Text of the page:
Disturbingly, the data systems requirement for the collection of student level data now include provisions for collecting highly sensitive and personally identifiable information about students and their families. Such as nicknames, hobbies, health records, disciplinary actions, behavioral concerns, family income, religious affiliations, and parents political affiliations and more. Over 400 data points have been identified in all. Mr. Luna assures us that no more data is being collected now than was done before Common Core. We believe him, for now. Yet the provisions remain, and who’s to say where and when those practices might change. The P-20-W descriptor of the state longitudinal data system (also funded by stimulus money) means that data will be cumulative from preschool through secondary education and into the workforce. In fact, the infrastructure is already in place to share an individual’s data with the Idaho Department of Labor! Where will it end?
The empty selling points we continue to hear from Superintendent Luna and his department include assurances that they’ll be “keeping their eye on Common Core” – that Idaho has the ability to withdraw from Common Core at any time if they feel our state sovereignty is at risk. However, the Memorandum of Understanding agreed to with our testing consortium (SBAC – made up of 20+ states) makes it clear there is a five-step compliance process required before any state may exit. In a final blow to state educational sovereignty, the last step actually requires getting permission from the US Department of Education.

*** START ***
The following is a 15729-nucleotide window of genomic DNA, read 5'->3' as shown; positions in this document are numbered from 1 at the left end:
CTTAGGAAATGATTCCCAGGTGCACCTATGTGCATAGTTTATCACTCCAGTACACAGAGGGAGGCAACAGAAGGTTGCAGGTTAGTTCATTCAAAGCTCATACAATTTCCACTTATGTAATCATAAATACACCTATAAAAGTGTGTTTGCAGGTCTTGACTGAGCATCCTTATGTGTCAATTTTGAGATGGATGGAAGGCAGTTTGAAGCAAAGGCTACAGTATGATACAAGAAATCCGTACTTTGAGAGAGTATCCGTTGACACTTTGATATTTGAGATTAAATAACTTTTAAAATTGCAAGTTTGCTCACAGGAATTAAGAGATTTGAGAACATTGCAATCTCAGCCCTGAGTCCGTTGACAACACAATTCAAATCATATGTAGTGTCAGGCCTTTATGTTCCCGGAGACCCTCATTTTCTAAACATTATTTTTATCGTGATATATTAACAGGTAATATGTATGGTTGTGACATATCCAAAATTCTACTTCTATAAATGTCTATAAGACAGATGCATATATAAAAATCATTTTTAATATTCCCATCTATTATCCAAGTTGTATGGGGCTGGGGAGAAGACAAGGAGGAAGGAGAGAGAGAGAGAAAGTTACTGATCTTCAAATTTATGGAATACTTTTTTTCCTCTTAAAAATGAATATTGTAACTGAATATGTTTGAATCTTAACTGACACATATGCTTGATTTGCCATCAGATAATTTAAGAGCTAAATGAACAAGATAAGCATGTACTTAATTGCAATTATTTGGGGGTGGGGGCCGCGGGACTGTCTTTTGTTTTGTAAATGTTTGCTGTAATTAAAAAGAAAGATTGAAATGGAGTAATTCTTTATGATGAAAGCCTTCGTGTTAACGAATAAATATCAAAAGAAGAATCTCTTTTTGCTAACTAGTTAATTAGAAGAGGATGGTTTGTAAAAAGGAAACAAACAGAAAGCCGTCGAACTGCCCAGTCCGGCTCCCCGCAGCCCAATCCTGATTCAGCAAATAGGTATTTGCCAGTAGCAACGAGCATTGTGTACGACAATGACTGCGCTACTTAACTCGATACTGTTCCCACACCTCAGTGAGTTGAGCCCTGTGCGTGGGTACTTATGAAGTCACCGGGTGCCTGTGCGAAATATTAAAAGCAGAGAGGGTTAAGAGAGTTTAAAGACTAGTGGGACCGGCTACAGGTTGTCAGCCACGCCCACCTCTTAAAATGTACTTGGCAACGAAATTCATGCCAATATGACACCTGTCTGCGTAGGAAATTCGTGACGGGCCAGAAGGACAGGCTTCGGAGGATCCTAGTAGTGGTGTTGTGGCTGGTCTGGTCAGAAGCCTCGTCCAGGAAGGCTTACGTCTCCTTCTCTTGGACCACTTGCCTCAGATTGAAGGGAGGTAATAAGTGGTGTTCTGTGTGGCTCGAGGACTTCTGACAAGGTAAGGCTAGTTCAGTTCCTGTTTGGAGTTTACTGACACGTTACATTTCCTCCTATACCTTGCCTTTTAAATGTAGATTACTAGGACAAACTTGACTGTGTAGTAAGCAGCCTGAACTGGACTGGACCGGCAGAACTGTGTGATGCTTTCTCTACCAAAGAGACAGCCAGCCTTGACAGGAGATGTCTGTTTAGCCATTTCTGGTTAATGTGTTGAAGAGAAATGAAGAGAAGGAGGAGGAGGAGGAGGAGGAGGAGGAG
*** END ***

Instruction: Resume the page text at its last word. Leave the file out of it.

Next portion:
The standards themselves are also questionable. To date, no empirical evidence exists to support the chorus of claims that they are more rigorous, as a whole, than our current state standards. In fact, at least two members of the CCSS validation committee refused to sign off on the standards due to their concerns about adequacy.
And then there’s the estimated implementation cost to Idaho of approximately $99 million over 7 years (per cost analysis, Pioneer Institute, Feb 2012). Tax payers will be left footing the bill of yet another soon-to-fail federal mandate.
When asked why we’re so concerned about Common Core it’s hard to narrow it down to just one specific issue because there is so much to be worried about that will negatively affect our children, families, communities, and ultimately, our nation. Idaho’s state and local educational sovereignty is under attack by powerful corporations, the federal government, and even our own elected state leadership.
We are hosting a conference on July 27th where we will be joined by three nationally known education experts, including two standards professionals, who will explain why they believe Common Core is bad for America (and bad for Idaho). We’re also excited to announce that Michelle Malkin is preparing a special video message for this event. You won’t want to miss it. Click here for details and tickets. For more information, check Idahoans for Local Education.